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I’m reading Eugene Peterson’s Eat This Book, in preparation for WBCL’s Digging Deeper on MidMorning this coming Thursday, September 10th, at 9:05 am.  This is one of the more challenging small books I’ve read recently.  For instance, what to make of this statement?

It is the very nature of language to form rather than inform.  When language is personal, which it is at its best, it reveals: and revelation is always formative–we don’t know more, we become more.  Our best users of language, poets and lovers and children and saints, use words to make–make intimacies, make character, make beauty, make goodness, make truth.  (page 24)

I’ve certainly experienced enough of the worst of language…the dryness of a text book, reciting facts in a way no one could ever read for pleasure or interest;  the convoluted prose of an instruction manual for assembling a bookshelf which only frustrates and confuses.  But what does it mean that language at its best is “personal”?    The dictionary definitions helps a bit. Personal can mean  “pertaining to or coming from a (particular) person, a self-conscious being.”   Good communication has an element of the personal–or perhaps conversational?– about it.

So far, so good.  But how does language make beauty or goodness or truth?  Making is different from revealing, isn’t it?  When something is revealed to me, I recognize its truth or beauty, perhaps for the first time.  Do the words make it true or beautiful, or only reveal something inherent?  I believe God is the source of beauty and truth, and I think Peterson does, too.  My biggest problem with the early chapters of this book is that he makes statements which are deep with implications, and then he does nothing to unpack them with illustration.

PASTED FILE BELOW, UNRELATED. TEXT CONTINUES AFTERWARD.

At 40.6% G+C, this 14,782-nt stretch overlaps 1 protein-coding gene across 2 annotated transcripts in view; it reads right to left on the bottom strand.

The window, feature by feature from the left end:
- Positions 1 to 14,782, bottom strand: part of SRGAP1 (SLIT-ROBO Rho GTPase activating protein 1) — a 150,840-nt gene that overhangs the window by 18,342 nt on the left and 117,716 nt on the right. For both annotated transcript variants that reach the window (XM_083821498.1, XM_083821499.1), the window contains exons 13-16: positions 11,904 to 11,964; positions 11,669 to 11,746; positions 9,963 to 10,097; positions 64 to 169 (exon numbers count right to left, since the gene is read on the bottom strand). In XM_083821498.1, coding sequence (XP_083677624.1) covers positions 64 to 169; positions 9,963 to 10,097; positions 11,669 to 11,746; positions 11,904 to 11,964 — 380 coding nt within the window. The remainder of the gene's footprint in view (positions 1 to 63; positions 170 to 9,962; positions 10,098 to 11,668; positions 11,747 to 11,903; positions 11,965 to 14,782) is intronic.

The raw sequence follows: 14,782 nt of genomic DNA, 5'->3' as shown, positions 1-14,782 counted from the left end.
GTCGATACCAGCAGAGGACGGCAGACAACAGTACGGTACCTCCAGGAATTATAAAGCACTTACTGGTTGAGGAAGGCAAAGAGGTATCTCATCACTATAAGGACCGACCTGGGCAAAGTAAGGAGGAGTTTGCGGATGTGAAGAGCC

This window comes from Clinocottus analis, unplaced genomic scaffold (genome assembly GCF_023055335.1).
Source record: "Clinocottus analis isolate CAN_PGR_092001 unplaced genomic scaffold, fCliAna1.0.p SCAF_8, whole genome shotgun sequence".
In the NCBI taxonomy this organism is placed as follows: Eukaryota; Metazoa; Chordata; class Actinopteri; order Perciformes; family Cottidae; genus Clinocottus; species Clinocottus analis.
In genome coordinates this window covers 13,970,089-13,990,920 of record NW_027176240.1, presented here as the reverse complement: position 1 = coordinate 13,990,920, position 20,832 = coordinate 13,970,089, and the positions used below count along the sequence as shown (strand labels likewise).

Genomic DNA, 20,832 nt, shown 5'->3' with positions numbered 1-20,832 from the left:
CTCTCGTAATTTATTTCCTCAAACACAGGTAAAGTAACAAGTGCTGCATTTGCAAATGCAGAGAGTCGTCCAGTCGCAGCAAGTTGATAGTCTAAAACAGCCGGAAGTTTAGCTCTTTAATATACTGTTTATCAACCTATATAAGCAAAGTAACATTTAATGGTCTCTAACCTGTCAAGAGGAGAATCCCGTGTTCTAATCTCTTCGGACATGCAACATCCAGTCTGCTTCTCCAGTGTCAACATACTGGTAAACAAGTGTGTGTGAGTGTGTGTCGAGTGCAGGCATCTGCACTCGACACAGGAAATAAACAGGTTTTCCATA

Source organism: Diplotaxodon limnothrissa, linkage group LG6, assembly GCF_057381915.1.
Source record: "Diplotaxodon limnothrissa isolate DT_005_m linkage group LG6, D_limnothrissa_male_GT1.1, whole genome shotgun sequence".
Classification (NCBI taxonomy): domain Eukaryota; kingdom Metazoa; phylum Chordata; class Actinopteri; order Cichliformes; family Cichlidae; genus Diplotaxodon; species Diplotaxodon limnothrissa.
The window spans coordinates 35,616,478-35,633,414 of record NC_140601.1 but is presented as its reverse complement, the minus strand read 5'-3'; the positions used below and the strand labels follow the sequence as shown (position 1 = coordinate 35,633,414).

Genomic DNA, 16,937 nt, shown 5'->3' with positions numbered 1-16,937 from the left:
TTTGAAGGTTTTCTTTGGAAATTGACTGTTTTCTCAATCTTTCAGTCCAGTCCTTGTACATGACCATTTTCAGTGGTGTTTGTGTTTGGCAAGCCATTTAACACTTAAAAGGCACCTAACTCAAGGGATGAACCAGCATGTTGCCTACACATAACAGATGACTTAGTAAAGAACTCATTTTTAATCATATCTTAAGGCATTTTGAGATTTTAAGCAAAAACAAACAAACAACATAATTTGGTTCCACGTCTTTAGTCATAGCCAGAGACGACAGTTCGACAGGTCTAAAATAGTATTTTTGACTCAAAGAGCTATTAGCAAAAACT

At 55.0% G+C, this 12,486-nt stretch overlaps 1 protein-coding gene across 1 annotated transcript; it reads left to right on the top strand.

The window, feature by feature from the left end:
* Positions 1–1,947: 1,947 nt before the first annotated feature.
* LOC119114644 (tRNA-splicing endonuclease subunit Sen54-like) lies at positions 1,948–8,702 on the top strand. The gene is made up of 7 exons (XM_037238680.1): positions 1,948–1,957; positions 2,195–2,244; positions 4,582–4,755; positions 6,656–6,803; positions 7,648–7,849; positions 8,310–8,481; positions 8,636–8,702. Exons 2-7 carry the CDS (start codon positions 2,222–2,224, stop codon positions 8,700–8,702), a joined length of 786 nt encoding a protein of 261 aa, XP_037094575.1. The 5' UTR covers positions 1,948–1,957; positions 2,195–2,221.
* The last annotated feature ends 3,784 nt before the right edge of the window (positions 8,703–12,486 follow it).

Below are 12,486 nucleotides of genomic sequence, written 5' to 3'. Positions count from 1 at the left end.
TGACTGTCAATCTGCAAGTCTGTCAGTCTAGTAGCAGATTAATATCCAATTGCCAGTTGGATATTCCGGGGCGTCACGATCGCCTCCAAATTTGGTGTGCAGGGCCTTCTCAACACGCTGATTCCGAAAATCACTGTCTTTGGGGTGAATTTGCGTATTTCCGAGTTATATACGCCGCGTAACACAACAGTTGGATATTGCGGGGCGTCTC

The rich metaphors of a good poem cause us to see in a new way.  For instance,

Earth’s crammed with heaven,

And every common bush afire with God;

But only he who sees, takes off his shoes –

The rest sit round it and pluck blackberries.

–Elizabeth Barrett Browning, Aurora Leigh, Book vii

This snippet of verse is a powerful picture of our God-saturated world, and the necessity of looking at creation with awareness of God’s presence.  The idea of being so oblivious we’d sit and pluck berries when we should be worshiping carries a sense of shame.  So few words, so much depth.  But does the poet create the beauty or the truth?  Or does she reveal it by her fresh metaphor and strong verbs (crammed, afire, pluck)? The comparison of Moses at the burning bush to simpletons feeding their faces with fruit carries conviction which cuts to the heart.  It reveals not only a truth of nature, but a truth about our own perceptions (or lack).

If this revelation creates a desire in us for change, if we are formed (or perhaps re-formed is more apt…formed anew) by it, then I suppose we can say that the poet “made” more goodness, character, beauty.